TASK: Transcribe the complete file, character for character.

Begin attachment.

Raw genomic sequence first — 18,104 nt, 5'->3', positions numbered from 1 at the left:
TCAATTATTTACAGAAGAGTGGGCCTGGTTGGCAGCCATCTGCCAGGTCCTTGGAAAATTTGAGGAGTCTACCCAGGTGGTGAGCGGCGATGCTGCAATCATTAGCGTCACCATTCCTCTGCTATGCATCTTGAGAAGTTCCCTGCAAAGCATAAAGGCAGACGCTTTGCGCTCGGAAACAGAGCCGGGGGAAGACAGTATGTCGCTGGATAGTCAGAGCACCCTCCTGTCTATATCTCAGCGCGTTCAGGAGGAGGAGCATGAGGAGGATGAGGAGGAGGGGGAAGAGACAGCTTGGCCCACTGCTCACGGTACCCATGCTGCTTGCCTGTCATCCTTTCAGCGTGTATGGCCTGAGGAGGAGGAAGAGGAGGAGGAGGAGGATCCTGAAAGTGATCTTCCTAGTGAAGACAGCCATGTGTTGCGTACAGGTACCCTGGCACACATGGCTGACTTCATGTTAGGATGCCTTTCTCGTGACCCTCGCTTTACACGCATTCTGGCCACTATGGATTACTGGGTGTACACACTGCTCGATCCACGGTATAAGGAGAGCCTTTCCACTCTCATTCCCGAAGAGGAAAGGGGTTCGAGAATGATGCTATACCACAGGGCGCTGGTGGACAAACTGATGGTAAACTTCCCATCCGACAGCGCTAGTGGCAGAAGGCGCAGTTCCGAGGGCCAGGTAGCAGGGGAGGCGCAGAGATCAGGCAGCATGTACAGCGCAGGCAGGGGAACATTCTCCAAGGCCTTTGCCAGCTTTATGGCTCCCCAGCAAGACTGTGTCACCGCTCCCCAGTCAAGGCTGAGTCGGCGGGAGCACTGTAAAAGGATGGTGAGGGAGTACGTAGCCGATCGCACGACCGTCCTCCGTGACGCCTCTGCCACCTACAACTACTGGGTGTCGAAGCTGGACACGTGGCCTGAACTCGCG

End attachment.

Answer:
Raw genomic sequence first — 18,104 nt, 5'->3', positions numbered from 1 at the left:
TCAATTATTTACAGAAGAGTGGGCCTGGTTGGCAGCCATCTGCCAGGTCCTTGGAAAATTTGAGGAGTCTACCCAGGTGGTGAGCGGCGATGCTGCAATCATTAGCGTCACCATTCCTCTGCTATGCATCTTGAGAAGTTCCCTGCAAAGCATAAAGGCAGACGCTTTGCGCTCGGAAACAGAGCCGGGGGAAGACAGTATGTCGCTGGATAGTCAGAGCACCCTCCTGTCTATATCTCAGCGCGTTCAGGAGGAGGAGCATGAGGAGGATGAGGAGGAGGGGGAAGAGACAGCTTGGCCCACTGCTCACGGTACCCATGCTGCTTGCCTGTCATCCTTTCAGCGTGTATGGCCTGAGGAGGAGGAAGAGGAGGAGGAGGAGGATCCTGAAAGTGATCTTCCTAGTGAAGACAGCCATGTGTTGCGTACAGGTACCCTGGCACACATGGCTGACTTCATGTTAGGATGCCTTTCTCGTGACCCTCGCTTTACACGCATTCTGGCCACTATGGATTACTGGGTGTACACACTGCTCGATCCACGGTATAAGGAGAGCCTTTCCACTCTCATTCCCGAAGAGGAAAGGGGTTCGAGAATGATGCTATACCACAGGGCGCTGGTGGACAAACTGATGGTAAACTTCCCATCCGACAGCGCTAGTGGCAGAAGGCGCAGTTCCGAGGGCCAGGTAGCAGGGGAGGCGCAGAGATCAGGCAGCATGTACAGCGCAGGCAGGGGAACATTCTCCAAGGCCTTTGCCAGCTTTATGGCTCCCCAGCAAGACTGTGTCACCGCTCCCCAGTCAAGGCTGAGTCGGCGGGAGCACTGTAAAAGGATGGTGAGGGAGTACGTAGCCGATCGCACGACCGTCCTCCGTGACGCCTCTGCCACCTACAACTACTGGGTGTCGAAGCTGGACACGTGGCCTGAACTCGCG